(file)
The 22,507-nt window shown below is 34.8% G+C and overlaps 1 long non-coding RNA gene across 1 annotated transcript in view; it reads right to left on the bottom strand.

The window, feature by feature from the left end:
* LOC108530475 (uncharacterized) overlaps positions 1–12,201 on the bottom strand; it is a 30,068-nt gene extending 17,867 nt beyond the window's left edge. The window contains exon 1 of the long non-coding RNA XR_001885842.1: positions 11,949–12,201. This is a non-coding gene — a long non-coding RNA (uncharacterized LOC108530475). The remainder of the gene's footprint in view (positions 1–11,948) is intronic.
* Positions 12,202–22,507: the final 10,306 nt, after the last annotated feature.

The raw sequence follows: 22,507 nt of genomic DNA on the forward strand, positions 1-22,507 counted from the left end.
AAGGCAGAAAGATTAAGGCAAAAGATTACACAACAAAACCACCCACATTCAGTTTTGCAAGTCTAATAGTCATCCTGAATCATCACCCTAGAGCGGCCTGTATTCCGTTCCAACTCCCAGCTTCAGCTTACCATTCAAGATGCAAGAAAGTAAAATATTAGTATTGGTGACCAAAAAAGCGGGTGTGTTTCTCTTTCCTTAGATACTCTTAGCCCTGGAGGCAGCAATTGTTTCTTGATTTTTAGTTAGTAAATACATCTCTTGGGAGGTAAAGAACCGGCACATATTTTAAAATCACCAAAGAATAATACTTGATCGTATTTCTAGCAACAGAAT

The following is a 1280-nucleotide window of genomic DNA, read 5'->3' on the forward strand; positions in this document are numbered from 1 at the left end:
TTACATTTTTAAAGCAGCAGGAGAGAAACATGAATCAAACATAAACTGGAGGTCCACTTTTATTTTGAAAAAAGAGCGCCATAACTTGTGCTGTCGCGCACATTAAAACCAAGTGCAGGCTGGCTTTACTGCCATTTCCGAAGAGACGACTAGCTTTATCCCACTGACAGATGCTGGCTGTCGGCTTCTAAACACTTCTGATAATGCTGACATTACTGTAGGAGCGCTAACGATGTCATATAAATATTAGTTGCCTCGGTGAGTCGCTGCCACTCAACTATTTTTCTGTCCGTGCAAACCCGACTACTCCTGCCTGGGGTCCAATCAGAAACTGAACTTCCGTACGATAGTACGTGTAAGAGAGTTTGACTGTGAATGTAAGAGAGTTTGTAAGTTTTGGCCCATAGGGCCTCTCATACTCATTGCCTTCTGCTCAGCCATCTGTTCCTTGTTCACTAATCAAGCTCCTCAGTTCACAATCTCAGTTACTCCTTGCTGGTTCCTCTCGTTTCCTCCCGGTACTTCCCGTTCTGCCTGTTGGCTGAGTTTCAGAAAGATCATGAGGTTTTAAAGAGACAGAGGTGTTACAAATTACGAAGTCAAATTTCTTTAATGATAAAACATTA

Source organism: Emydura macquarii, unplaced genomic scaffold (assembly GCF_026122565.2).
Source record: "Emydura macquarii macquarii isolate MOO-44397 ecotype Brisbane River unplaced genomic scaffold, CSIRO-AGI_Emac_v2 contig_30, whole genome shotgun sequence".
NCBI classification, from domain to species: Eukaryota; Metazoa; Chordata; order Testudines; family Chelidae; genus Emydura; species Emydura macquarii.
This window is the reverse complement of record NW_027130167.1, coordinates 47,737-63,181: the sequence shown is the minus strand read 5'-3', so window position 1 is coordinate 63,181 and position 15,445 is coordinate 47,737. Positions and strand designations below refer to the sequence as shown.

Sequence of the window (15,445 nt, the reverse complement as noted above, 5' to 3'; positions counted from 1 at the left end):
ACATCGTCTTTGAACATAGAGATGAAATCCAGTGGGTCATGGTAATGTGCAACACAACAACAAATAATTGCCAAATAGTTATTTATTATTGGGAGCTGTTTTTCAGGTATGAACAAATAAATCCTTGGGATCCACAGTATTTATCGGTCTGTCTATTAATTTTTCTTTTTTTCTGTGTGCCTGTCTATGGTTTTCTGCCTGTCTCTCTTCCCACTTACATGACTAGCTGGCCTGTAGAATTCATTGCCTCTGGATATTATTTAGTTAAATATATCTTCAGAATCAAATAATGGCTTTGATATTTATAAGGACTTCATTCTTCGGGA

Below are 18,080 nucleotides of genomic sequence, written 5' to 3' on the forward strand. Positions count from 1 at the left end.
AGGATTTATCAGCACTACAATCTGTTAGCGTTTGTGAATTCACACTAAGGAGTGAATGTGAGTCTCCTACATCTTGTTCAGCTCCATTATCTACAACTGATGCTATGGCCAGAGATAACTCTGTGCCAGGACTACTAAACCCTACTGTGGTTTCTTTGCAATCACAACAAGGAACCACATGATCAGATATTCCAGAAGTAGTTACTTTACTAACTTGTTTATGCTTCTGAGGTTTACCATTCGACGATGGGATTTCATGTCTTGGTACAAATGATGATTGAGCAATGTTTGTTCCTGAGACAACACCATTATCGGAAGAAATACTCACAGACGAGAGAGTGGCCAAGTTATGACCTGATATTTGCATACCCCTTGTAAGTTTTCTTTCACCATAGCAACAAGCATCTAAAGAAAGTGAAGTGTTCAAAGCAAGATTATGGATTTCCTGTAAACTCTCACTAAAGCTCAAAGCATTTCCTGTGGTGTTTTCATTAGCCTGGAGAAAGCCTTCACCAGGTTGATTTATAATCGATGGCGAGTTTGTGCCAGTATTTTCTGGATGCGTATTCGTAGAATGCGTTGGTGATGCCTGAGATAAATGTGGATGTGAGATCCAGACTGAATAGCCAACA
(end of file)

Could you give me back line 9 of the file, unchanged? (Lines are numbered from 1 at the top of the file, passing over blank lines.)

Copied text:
Source organism: Emydura macquarii, unplaced genomic scaffold (assembly GCF_026122565.2).